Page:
Journal Article

“Mopping-up”: UNHCR, Neutrality and Non-Refoulement since the Cold War

Tor Krever

in Chinese Journal of International Law

Volume 10, issue 3, pages 587-608
Published in print September 2011 | ISSN: 1540-1650
Published online July 2011 | e-ISSN: 1746-9937 | DOI:
“Mopping-up”: UNHCR, Neutrality and Non-Refoulement since the Cold War

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Since the close of the Cold War, the United Nations High Commissioner for Refugees (UNHCR) has undergone a fundamental mutation, reinventing itself as a humanitarian actor, extending its activities into “countries of origin” and, most recently, providing increasing assistance to internally displaced persons. Mainstream narratives present this expansion of UNHCR activities as the realization of a humanitarian potential previously curtailed and a signal improvement in the organization's work. This article offers a critical reassessment of UNHCR's evolution and, in doing so, questions the orthodox account. It traces the curve of UNHCR's recent development to the early 1990s and argues that the use of a humanitarian discourse masks what is fundamentally a shift to policies of containment—and the pursuit of State, not refugee, interests—which have undermined UNHCR's protection mandate.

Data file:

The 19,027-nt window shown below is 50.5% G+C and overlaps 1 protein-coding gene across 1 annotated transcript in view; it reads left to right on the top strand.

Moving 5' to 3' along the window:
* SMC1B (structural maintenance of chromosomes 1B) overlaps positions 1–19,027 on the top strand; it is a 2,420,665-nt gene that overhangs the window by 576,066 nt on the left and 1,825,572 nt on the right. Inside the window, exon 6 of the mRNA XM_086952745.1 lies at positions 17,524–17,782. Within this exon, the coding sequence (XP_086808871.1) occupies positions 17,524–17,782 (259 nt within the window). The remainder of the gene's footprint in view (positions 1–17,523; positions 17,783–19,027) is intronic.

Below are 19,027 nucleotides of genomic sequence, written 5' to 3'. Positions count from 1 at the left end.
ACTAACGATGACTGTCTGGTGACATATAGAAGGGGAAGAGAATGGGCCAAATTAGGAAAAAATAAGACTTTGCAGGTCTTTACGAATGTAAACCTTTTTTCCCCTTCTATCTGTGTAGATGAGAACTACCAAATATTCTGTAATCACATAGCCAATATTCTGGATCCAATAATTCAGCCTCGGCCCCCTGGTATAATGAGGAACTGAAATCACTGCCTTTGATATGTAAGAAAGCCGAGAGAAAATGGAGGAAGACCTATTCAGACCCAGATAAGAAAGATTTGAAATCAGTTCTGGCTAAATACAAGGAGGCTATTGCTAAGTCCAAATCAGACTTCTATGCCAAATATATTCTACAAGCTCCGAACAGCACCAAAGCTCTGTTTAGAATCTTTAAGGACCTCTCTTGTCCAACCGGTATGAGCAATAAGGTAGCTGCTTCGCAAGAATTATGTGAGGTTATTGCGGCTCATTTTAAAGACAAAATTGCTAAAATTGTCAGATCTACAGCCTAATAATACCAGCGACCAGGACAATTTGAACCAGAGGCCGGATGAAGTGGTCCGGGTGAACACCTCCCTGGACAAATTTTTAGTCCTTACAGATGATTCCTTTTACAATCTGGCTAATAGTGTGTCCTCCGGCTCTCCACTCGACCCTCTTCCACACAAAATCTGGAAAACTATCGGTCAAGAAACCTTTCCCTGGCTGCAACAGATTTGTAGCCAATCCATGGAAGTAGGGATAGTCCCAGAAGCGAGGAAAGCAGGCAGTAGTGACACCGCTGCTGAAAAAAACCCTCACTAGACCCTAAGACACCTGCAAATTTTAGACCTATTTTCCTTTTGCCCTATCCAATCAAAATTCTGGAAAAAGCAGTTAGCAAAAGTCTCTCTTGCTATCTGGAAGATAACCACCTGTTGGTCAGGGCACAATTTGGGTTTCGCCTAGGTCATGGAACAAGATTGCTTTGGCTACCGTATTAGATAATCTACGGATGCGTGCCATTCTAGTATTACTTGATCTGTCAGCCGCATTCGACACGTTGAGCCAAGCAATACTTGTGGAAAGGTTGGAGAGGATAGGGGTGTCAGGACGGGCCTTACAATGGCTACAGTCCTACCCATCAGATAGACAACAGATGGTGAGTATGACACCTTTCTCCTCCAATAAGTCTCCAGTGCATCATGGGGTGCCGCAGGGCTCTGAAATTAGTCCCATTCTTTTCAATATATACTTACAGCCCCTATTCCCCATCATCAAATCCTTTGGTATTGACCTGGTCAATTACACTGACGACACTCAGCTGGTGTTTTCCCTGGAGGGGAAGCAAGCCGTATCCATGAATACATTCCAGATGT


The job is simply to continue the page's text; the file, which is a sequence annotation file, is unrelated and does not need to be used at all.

Journal Article.  9068 words. 

Subjects: International Law

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